February 14, 2006
Two weeks ago, the International Atomic Energy Agency (IAEA) voted to refer the matter of Iran's nuclear program to the U.N. Security Council. There is plenty to like about the IAEA resolution, starting with the large majority it commanded among the organization's member states--even the usually recalcitrant Russians and Chinese signed on.
Paint it Black
November 29, 2005
It's rarely an attractive sight when a lifelong good guy decides it's time to show everyone he can be bad. For most men, such crises of character involve the midlife acquisition of a motorcycle or sports car, though in some cases an electric guitar suffices. (The leather jacket and sunglasses are givens.) The metamorphosis can be particularly disturbing in filmmakers, who after all have more vivid ways of dramatizing their states of mind than mere automobiles and accoutrements.
September 26, 2005
Recent headlines have offered hope that President Bush may yet do right by the victims of Hurricane Katrina. After the first days of shameful ineptitude, he secured more than $60 billion in relief, named somebody with actual disaster experience to head the Federal Emergency Management Agency (fema), and, rather uncharacteristically, admitted his administration made serious errors in the storm's immediate aftermath. But there is one reason to think the Bush administration hasn't learned from its past mistakes: its plan for housing the people that Katrina has rendered homeless.
September 05, 2005
Can any governor succeed in California?
August 15, 2005
Last fall, a Bush-bashing ad in The New York Times included among its signatories the name of Norman Pattiz, the celebrated creator of Radio Sawa, a radio network fashioned to win hearts and minds in the Muslim world. This year, some say as a result of the ad, Pattiz has found himself battling for his seat on the Broadcasting Board of Governors (BBG), an independent government commission that oversees the Voice of America (VOA), Radio Free Europe/ Radio Free Liberty, and Radio Sawa and its sister TV network, Alhurra.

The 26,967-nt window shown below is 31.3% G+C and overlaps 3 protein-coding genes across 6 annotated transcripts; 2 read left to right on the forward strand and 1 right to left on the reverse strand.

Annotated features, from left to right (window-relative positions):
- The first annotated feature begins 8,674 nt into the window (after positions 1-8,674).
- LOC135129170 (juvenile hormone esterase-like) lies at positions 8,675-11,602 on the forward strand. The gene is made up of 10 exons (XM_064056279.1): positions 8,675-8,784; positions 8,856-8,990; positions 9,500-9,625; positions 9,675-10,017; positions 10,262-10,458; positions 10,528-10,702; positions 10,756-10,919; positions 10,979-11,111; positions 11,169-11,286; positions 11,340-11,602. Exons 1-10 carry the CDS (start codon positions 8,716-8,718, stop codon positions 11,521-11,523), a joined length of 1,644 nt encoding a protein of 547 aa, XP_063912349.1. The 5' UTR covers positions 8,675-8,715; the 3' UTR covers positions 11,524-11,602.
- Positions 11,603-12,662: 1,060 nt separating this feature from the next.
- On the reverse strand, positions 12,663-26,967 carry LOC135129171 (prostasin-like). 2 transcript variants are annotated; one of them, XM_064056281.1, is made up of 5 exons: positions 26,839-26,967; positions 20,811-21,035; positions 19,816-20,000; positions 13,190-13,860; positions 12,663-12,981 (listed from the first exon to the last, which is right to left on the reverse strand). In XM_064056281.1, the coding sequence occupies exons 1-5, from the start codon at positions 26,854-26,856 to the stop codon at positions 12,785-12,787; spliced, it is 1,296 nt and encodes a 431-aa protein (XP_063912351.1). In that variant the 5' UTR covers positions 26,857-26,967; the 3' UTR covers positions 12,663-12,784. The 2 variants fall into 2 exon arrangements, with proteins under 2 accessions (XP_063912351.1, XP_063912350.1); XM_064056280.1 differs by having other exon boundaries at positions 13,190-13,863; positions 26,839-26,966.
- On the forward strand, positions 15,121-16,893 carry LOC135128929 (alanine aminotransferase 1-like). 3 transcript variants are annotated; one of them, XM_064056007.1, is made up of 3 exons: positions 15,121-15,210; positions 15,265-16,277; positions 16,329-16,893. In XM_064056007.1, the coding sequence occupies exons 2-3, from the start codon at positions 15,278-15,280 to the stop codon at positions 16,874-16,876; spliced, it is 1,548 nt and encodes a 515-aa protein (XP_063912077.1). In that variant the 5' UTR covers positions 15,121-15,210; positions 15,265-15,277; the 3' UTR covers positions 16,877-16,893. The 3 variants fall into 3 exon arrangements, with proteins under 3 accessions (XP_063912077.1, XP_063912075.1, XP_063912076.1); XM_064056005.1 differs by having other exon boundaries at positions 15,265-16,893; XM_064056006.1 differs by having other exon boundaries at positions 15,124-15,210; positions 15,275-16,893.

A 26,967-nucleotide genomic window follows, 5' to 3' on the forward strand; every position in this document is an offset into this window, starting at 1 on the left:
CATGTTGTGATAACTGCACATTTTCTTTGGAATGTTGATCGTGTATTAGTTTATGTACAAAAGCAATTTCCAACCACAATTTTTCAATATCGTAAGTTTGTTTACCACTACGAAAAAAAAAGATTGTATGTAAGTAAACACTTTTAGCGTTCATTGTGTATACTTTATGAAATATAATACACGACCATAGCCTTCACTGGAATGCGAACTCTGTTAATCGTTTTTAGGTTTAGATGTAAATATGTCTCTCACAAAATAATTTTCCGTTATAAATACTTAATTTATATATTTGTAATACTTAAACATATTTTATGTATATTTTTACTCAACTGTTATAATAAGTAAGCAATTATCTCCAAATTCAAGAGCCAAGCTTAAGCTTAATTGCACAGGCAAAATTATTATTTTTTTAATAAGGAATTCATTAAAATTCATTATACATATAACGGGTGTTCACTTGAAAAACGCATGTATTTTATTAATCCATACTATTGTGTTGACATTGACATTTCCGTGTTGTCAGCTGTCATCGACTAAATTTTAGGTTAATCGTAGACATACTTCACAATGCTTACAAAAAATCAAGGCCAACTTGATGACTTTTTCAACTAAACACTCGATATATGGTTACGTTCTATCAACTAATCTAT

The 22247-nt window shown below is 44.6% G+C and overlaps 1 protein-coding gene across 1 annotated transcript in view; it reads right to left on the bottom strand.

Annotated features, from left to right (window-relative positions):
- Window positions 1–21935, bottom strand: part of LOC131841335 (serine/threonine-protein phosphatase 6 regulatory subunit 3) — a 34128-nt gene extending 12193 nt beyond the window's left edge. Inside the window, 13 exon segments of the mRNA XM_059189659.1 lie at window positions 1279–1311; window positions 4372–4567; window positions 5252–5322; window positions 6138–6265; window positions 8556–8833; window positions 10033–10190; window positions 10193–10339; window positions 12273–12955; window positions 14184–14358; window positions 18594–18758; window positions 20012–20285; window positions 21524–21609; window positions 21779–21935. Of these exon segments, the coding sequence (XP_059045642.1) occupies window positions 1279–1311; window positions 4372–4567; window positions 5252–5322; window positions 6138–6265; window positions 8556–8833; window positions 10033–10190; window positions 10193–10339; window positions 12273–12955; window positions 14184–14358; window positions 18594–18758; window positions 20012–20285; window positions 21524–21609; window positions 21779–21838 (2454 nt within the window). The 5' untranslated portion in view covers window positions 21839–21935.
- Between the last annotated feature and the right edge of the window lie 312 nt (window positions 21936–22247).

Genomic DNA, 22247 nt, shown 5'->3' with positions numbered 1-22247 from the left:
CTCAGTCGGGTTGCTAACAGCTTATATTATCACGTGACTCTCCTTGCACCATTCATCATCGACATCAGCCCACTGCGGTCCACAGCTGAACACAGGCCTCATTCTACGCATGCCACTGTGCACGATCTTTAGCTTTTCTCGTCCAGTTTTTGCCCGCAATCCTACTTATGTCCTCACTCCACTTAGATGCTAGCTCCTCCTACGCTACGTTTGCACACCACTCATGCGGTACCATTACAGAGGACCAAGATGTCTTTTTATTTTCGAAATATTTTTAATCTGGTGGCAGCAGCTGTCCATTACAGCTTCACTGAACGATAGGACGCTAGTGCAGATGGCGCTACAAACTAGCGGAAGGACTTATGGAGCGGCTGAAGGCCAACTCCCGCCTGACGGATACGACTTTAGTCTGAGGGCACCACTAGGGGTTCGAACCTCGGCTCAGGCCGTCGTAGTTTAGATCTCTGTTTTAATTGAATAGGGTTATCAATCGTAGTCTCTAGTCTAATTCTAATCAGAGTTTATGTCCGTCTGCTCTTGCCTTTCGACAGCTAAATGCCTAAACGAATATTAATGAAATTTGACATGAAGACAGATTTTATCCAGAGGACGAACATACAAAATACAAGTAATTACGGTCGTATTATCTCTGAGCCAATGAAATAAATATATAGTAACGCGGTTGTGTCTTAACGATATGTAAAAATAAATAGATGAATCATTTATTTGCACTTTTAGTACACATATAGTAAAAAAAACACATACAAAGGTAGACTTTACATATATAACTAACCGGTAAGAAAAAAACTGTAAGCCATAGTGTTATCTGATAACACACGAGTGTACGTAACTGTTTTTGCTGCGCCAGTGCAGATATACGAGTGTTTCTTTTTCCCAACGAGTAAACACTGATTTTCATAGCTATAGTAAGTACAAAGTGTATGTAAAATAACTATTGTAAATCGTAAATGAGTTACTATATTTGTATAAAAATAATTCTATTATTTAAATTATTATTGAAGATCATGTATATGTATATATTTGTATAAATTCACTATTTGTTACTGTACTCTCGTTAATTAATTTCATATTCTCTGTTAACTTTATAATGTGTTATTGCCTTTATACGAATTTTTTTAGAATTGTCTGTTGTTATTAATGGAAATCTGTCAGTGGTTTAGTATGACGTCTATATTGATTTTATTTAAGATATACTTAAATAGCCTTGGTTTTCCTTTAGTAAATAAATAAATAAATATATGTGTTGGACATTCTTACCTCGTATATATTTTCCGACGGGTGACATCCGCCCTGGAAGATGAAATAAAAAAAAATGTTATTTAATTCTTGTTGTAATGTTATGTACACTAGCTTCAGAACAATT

April 26, 2005
Maybe--hopefully--it was just a one-time concession, an effort to get the Chinese censors off his back once and for all. Regular readers may recall my review last year of Hero, the gorgeous, innovative martial-arts epic by Zhang Yimou that concluded with an appalling paean to authoritarianism in general and the "one China" policy of Tibetan and Taiwanese subjugation in particular. Zhang's followup effort, thankfully, is less morally fraught.
April 25, 2005
The first of the giants of American grand strategy during the Cold War lived to be the last of the giants. When George F. Kennan died a few weeks ago at the age of 101, none of his great contemporaries was left. Truman, Marshall, Acheson, Forrestal, Harriman, Bohlen, and Lovett had all preceded him in death years ago; and even Kennan's most formidable rival on matters of policy, his longtime friend Paul Nitze, died last fall at 97. It is an appropriate moment, therefore, to assess what Kennan and his generation accomplished.
January 25, 2005
One of the most emotionally affecting moments of Sky Captain and the World of Tomorrow comes, unfortunately, during the closing credits, when jazz vocalist Jane Monheit sings "Over the Rainbow." It's a wistful, haunting rendition that plays beautifully off Judy Garland's Wizard of Oz version, becoming at once old and new, an homage and an original. It's this challenge, of simultaneously conjuring the classics and offering something fresh and vital, that largely eludes Sky Captain, released on video today.
December 09, 2004
It took only a few sentences on Wednesday for Donald Rumsfeld to demonstrate why he is both morally and strategically unfit to serve as secretary of defense. In a townhall-style meeting at a staging area in Kuwait, Rumsfeld was asked by Specialist Thomas Wilson of the Tennessee National Guard why soldiers were forced "to dig through local landfills for pieces of scrap metal and compromised ballistic [i.e., bulletproof] glass to uparmor our vehicles?" There was a short pause, and then many of the 2,300 troops in attendance erupted in cheers and applause.
Weather ... Or Not
October 12, 2004
In the 1994 movie Stargate, director Roland Emmerich presented us with an interstellar portal leading to a planet populated by ancient Egyptian look-alikes. Two years later, with Independence Day, he offered a genocidal alien invasion that was overcome by two guys spreading a computer virus. And two years after that, his Godzilla featured a 200-foot-tall radioactive iguana running amuck in Manhattan.